The Absurd and Amazing Adventures of Cafe Girl: Saying Yes to the Dress

March 26, 2013

Saying Yes to the Dress

Two things I've learned during my engagement - wedding dresses need to breathe. And yes, there is such as thing as a dead, lifeless wedding dress.

I know that a wedding dress can "die" because right before I went shopping for a wedding dress, I became obsessed with TLC's Say Yes To The Dress. In one episode, a tearful bride has to shop for a new dress weeks before her wedding because her seamstress sent her first dress to a dry cleaner who put the dress into the washer, and basically, killed the thing. I learned that a dead wedding dress looks wilted, doesn't have the form and structure of a wedding dress, and is basically unwearable. You apparently can never, ever put your dress in a washer. Ever.

I know that a wedding dress needs to breathe because I did some online research about how to store a wedding dress before your wedding. Apparently, you're supposed to wrap your dress in a white sheet, and lay it flat in one of those garment boxes, and then store it in a cool, dark place. But only if your dress is made of expensive lace. Your polyester dress, however, can hang where ever. What the Bridal Internets all agree upon is this - your dress should be protected by a breathable garment bag. And it should stay there until you take it to get altered. And then after that, keep it safe until the wedding day. Do not, under any circumstance take it out of the bag before, and put it on "for fun" or to show your friends and relatives. Do not let anyone touch the thing until your wedding day lest it get dirty, smells like smoke, or gets otherwise damaged. Do not even look at it slant-eyed because at any given moment, that dress, the dress you loved and paid half your life savings for, could wilt and be damaged. (Ok, not really, but the Internet sure made it sound like that.)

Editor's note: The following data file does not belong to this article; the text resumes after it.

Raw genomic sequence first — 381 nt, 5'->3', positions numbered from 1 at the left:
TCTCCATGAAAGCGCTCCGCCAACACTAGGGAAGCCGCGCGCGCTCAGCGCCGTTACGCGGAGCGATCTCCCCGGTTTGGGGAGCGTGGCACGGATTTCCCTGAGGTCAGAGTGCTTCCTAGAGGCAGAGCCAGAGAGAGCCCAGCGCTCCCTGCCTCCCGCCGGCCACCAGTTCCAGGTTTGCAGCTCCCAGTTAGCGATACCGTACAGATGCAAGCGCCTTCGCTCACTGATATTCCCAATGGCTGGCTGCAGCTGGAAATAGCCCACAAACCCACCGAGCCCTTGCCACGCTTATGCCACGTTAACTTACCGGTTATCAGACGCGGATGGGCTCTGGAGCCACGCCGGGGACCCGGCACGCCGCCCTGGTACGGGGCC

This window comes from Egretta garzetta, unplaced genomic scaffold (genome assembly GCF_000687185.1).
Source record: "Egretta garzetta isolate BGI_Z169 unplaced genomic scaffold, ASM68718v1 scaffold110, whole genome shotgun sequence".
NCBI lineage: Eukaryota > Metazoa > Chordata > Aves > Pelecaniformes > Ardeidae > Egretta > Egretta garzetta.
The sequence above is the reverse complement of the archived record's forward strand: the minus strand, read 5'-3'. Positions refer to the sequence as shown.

Of all the things I had to invest in for the wedding, I have been the most conflicted about my wedding dress. On the one hand, I hated the idea of investing in a dress I would only wear for 8 hours, and then would go into a box, never to be seen again, saved for the daughter(s) I may or may not have. I was unsure about how much to put towards such a dress, torn between the idea that this was supposed to be a dress for "the biggest day of your life" and my greater desire to invest my time, energy and resources to putting together a kick ass reception that would be enjoyed by all.

On the other hand, so much of this time of engagement and wedding planning is also about "the experience" - the experience of being a bride-to-be, the experience of trying to join two lives. And, whether or not I liked it, the experience of putting on a wedding dress. I feared that if I didn't at least try a wedding dress on, and consider wearing one, that I would always regret missing the experience.

In the end, I chose to give shopping for a wedding dress a go because I didn't want to regret never having the experience of wedding dress shopping. Whether I chose to buy an actual wedding dress, or walk down the aisle in a store-bought sundress was beside the point. In the end, it was about having the experience - which I'm told is supposed to be "once in a lifetime."

I was terrified of being sold to, so I picked a bridal big box store, rather than a bridal boutique. All the so-called "cons" of the bridal big box - lack of personal attention, your bridal consultant serving two brides at once, being herded in and out - were precisely what made me comfortable. I didn't want attention lavished on me. I wanted to be bunch of dresses and then to be left to my own devices. I wanted the bridal consultant to be just a little bit distracted so that I could look at myself in the mirror, feel wonderful (or ridiculous), and take my time.

And that was exactly what happened. My kind, but distracted, bridal consultant didn't bat an eye when I told her my budget. In fact, she said - oh, that's going to be fine. She brought me six or seven dresses, and, other than helping to get me into the dresses, basically left me alone. In fact, I even got to sit around in a couple of dresses waiting for her - which is invaluable because being able to sit comfortably in your dress (to you know, rest and eat dinner) is really important.